I will never forgive my ex- without his apology. Forgiveness is conditional, right? We should withhold forgiving until the other apologizes. This gives me a sense of respect.
Actually, forgiving unconditionally, without the other first apologizing, is important. Otherwise, you give the other person too much power over your own healing, over your own inner peace. Here is an essay from Psychology Today in which I defend the idea that forgiveness does not require an apology from the one who acted unjustly:
I have believed that one does not forgive unless the other person apologizes. You say differently. Can you give me at least 3 reasons why it is ok to forgive someone who does not apologize or even refuses to do so?
Yes, I can give you three reasons as follows: 1) There is no other moral virtue on the planet that has a rule connected to it that someone else must engage in a certain behavior or say certain words before you can engage in that virtue. For example, you can be patient whenever you wish. Also, you can be fair to others no matter the circumstances. Why now is forgiveness the only moral virtue that must not emerge until the other person utters those three words: “I am sorry?”; 2) Your waiting until the other apologizes gives that person tremendous power over you. You could be stuck with harmful resentment or even hatred if the other refuses to let you forgive and be free of this toxic anger; 3) Your free will as a person is hampered if you must await permission from the other (with the words, “I am sorry”) before you can forgive. Here is a fourth reason: Suppose the person passes away before saying the three words. You now are stuck with the resentment with no possibility of releasing that potentially harmful emotion for the rest of your life.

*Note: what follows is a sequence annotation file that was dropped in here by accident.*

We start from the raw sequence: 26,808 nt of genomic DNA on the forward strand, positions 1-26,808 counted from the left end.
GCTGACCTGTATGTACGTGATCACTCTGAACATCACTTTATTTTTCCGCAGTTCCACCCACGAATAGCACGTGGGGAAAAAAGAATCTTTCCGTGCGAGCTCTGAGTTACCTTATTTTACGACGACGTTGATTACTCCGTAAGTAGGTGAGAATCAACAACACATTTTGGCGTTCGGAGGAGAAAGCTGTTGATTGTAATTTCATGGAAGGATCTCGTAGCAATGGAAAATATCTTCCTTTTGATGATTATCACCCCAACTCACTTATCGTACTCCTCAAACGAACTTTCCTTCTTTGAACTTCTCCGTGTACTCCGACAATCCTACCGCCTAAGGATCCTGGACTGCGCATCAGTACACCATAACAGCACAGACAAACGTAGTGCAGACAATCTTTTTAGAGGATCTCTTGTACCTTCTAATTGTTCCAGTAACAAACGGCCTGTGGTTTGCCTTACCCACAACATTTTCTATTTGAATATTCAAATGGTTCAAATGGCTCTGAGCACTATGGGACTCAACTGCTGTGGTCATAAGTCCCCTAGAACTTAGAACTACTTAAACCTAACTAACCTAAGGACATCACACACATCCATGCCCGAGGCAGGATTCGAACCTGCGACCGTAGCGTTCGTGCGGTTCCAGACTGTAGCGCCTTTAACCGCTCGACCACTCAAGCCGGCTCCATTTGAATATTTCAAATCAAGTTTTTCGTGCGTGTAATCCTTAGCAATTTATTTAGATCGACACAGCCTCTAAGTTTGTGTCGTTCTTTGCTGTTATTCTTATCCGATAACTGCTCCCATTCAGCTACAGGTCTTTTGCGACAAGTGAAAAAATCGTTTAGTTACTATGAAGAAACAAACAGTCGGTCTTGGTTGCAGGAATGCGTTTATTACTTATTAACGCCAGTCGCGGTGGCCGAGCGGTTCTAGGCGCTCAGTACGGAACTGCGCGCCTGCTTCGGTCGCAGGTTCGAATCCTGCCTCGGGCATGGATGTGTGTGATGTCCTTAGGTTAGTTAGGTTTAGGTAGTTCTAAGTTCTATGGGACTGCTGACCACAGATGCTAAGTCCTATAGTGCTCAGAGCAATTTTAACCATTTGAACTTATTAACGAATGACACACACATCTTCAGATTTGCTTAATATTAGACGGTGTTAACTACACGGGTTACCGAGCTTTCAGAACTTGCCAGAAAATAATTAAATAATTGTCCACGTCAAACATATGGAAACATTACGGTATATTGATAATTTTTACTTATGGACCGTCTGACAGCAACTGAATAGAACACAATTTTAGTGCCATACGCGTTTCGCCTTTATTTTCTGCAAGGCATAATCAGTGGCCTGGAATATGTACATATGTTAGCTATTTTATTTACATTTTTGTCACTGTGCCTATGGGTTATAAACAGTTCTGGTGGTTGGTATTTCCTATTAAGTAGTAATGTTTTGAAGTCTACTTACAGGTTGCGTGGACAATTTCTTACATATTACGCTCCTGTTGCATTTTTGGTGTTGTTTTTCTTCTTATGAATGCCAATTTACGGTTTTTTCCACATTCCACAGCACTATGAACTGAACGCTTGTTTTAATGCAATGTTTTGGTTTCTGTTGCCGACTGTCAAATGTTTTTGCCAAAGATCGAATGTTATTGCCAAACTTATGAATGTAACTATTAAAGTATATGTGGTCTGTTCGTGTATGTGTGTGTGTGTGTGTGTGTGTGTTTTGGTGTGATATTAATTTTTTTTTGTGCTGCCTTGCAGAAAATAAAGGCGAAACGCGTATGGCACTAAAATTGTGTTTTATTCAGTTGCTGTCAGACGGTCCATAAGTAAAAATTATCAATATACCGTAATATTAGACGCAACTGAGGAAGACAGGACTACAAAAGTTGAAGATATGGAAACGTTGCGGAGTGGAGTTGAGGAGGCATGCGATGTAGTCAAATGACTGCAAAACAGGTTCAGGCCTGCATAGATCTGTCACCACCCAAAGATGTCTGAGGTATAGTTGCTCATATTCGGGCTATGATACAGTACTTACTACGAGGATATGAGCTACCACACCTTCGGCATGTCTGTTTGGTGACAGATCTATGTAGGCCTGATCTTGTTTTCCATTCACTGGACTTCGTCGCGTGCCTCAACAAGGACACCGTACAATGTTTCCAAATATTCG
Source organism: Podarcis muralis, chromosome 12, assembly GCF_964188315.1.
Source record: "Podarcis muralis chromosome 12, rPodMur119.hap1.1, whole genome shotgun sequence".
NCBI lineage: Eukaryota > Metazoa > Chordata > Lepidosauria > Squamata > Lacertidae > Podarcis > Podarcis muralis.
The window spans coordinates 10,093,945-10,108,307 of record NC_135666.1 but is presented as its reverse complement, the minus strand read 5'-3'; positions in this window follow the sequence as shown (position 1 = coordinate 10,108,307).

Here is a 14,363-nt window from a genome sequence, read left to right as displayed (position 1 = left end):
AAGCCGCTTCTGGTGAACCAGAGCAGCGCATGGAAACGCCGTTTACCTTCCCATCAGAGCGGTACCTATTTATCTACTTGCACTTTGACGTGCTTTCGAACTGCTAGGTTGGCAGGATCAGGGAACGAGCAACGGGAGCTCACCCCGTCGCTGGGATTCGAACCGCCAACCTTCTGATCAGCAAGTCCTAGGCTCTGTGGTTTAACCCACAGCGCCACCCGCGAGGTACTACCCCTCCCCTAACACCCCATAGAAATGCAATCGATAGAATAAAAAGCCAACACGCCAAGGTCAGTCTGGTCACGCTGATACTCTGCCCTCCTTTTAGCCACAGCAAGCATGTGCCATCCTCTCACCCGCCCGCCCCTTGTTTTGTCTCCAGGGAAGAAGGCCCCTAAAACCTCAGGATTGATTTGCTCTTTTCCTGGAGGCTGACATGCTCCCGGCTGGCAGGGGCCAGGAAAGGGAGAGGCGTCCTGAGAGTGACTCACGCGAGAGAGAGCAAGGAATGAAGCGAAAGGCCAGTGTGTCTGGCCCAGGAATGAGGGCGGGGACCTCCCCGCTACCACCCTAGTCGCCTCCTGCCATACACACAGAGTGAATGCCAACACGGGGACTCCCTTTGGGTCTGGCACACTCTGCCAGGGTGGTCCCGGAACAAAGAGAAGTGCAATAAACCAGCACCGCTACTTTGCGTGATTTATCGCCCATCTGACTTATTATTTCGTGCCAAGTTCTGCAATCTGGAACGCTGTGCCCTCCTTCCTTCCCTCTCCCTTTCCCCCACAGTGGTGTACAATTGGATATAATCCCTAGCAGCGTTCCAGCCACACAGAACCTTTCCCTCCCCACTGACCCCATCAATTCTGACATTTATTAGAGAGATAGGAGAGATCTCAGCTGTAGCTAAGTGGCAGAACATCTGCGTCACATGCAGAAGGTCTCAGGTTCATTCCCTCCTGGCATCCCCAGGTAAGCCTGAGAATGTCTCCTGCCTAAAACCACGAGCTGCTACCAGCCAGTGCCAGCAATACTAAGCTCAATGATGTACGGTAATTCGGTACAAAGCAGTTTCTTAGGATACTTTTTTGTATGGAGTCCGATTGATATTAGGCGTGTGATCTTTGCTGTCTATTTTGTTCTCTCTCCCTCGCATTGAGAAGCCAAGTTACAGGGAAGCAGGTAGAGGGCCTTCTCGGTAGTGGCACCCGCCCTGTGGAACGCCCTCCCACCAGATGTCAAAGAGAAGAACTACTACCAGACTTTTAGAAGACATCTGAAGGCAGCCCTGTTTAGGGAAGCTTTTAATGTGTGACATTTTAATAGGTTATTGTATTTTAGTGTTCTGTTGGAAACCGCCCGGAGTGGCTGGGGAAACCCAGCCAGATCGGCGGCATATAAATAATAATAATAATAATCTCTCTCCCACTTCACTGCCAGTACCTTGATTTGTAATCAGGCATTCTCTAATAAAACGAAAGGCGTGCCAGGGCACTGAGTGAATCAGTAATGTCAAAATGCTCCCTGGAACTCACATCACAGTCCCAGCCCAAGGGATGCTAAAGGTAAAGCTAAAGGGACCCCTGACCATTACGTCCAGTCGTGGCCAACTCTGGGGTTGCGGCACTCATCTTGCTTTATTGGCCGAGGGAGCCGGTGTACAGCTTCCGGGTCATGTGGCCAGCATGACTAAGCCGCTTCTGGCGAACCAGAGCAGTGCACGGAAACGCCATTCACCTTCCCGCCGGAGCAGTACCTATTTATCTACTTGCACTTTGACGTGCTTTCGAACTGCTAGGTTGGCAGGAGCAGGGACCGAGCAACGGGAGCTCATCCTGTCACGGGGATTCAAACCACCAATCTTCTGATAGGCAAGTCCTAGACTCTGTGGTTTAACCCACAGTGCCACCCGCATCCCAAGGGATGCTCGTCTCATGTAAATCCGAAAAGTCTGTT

I do think that the other’s apology can aid the one forgiving to actually forgive more quickly. Yet, there is much more to the practice of forgiving than the other person’s apology. This idea of “fullness” depends on many issues such as these: a) how deeply the forgiver understands what forgiveness is and is not; b) how much practice the forgiver has had in forgiving those who have been unjust; c) how deeply angry or sad the forgiver is right now (in other words, the forgiver may need more time); and, d) how sincere the apology seems to be from the forgiver’s viewpoint. There is more to forgiving than these four issues, but my point is to say that apologies by themselves do not always lead to “fuller” forgiveness.
When I apologize, I like to explain my behavior so that the other person knows I did not mean to be hurtful. Is this a good idea to explain or should I only apologize and keep quiet about the reason for my actions?
When you apologize you do have to be careful not to make it sound as if the other person simply misunderstood you. In other words, your explanation might seem like an excuse to the one who was hurt. If you did wrong, you can admit to that. On the other hand, if you truly think you acted morally and the other took offense anyway, you might consider saying something like this: “I am sorry that my actions hurt you.” In this way, you are not saying that you did wrong, but you are acknowledging that what you did led to the other person’s negative reaction.
You say that an apology is not necessary for someone to forgive. Yet, isn’t an apology a good thing?
Yes, an apology from the one who offended can go a long way in helping a person to forgive and in repairing a damaged relationship. Yet, I say it is not necessary because forgiving is an unconditional response by the one offended. Offended people should be able to forgive whenever they are ready and have chosen to forgive. This is a freedom that belongs to those who are offended.